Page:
Monday, December 9, 2002
Fans turn out to welcome Portland's champs back home
PORTLAND, Ore. -- More than 100 people crowded into the
lobby of the University of Portland's student union Monday to
welcome home the champions of the NCAA Women's College Cup.
A brass band played and the crowd cheered as the Portland players
filed onto a small stage set up in the lobby for the occasion.
''It's great to be home!'' one of the girls told the boisterous
Portland beat Santa Clara 2-1 in sudden-death overtime Sunday
in Austin, Texas, when sophomore Christine Sinclair scored on a
rebound from her own kick.
The victory was particularly sweet for the Pilots, who had
played in the NCAA semifinals six times, but never won the title.
Sinclair, who scored 10 goals in the NCAA tournament, netted her
25th and 26th goals of the season in the final game. She was
selected the College Cup's most valuable offensive player.
On Monday, the Rev. David Tyson, the school's president,
congratulated the team on their victories.
''I thought, 'This is poetry -- U.P., national champions,'' he
He also read a letter from Sen. Gordon Smith (D-Ore.),
saying President Bush was looking forward to welcoming the team to
the White House.
Coach Clive Charles, who has led the Pilots since 1989,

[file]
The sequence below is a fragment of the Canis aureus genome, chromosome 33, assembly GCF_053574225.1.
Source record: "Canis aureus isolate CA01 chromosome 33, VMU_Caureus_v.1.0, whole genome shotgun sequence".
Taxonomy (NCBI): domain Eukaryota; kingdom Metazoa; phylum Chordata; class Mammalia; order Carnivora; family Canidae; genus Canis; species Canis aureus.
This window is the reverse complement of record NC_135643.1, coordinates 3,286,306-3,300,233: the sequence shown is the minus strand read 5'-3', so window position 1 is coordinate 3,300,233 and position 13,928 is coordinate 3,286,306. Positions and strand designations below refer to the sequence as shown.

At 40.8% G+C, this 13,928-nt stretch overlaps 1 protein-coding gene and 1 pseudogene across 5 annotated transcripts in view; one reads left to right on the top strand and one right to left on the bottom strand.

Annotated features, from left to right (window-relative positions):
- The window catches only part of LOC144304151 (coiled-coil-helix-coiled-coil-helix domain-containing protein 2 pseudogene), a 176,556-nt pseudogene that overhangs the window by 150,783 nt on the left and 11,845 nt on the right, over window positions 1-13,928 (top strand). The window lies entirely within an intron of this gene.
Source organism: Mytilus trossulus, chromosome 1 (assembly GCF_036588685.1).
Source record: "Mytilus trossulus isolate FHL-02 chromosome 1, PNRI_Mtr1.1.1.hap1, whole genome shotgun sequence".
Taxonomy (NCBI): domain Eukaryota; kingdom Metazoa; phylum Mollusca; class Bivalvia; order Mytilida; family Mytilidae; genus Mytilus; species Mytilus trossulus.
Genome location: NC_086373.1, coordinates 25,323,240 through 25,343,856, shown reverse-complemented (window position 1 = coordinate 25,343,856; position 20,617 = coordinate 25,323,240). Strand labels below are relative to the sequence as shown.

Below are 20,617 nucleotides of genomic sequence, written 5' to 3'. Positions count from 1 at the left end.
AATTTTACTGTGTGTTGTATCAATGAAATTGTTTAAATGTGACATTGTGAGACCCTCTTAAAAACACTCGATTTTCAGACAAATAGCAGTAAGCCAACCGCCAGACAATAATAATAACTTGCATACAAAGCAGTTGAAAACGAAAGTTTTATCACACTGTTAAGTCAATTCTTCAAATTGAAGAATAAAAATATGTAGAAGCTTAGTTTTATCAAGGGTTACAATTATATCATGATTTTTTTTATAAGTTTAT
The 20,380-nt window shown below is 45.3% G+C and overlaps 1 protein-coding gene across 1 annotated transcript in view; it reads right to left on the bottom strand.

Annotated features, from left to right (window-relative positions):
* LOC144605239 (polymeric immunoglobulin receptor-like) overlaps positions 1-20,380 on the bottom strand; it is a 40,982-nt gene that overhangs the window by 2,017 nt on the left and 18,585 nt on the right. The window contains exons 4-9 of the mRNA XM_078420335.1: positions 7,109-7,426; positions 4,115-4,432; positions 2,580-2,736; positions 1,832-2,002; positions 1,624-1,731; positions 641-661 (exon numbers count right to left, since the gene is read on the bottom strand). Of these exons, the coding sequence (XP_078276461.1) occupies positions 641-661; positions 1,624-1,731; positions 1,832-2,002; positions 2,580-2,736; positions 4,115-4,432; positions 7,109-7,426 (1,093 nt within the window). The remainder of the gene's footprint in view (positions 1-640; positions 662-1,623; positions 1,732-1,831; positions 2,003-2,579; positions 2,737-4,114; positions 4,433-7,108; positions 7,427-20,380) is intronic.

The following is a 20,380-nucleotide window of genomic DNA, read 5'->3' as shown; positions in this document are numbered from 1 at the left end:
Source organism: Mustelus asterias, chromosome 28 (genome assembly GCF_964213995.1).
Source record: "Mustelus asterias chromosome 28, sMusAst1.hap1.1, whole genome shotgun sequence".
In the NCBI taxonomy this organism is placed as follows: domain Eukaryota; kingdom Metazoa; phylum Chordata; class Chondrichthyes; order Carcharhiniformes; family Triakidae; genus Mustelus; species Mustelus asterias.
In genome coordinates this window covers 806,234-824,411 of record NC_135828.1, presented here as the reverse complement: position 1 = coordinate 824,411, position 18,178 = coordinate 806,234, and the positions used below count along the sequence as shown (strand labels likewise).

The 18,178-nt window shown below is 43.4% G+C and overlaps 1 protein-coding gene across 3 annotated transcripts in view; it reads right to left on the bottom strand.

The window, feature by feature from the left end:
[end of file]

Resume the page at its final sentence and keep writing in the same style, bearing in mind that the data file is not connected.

recognized the contributions from his assistant coaches.
''None of this would have been possible without these people,''
said Charles, who also coaches the Portland men's soccer team. ''It
would be a lonely trip back if there were no one at the airport or
here to share it with. Our job now is to bring back another one.''
Assistant coach Bill Irwin also credited supporters with
contributing to the team's 20-4-1 season record.
''You turn up on a Saturday or Sunday and drive us to win,''
Irwin said. ''Keep coming, and we'll keep doing it.''
A modest Sinclair took the microphone last.
''Like everyone else said, it's amazing to play in front of you
all. Like Clive said, we'll hope to bring back another one next
year,'' she said.
UP groundskeeper Jim Haines said he couldn't miss the rally.
''I've been watching them struggle for 20 years,'' he said. ''To
see them finally win the championship was like getting the missing
piece to the puzzle.''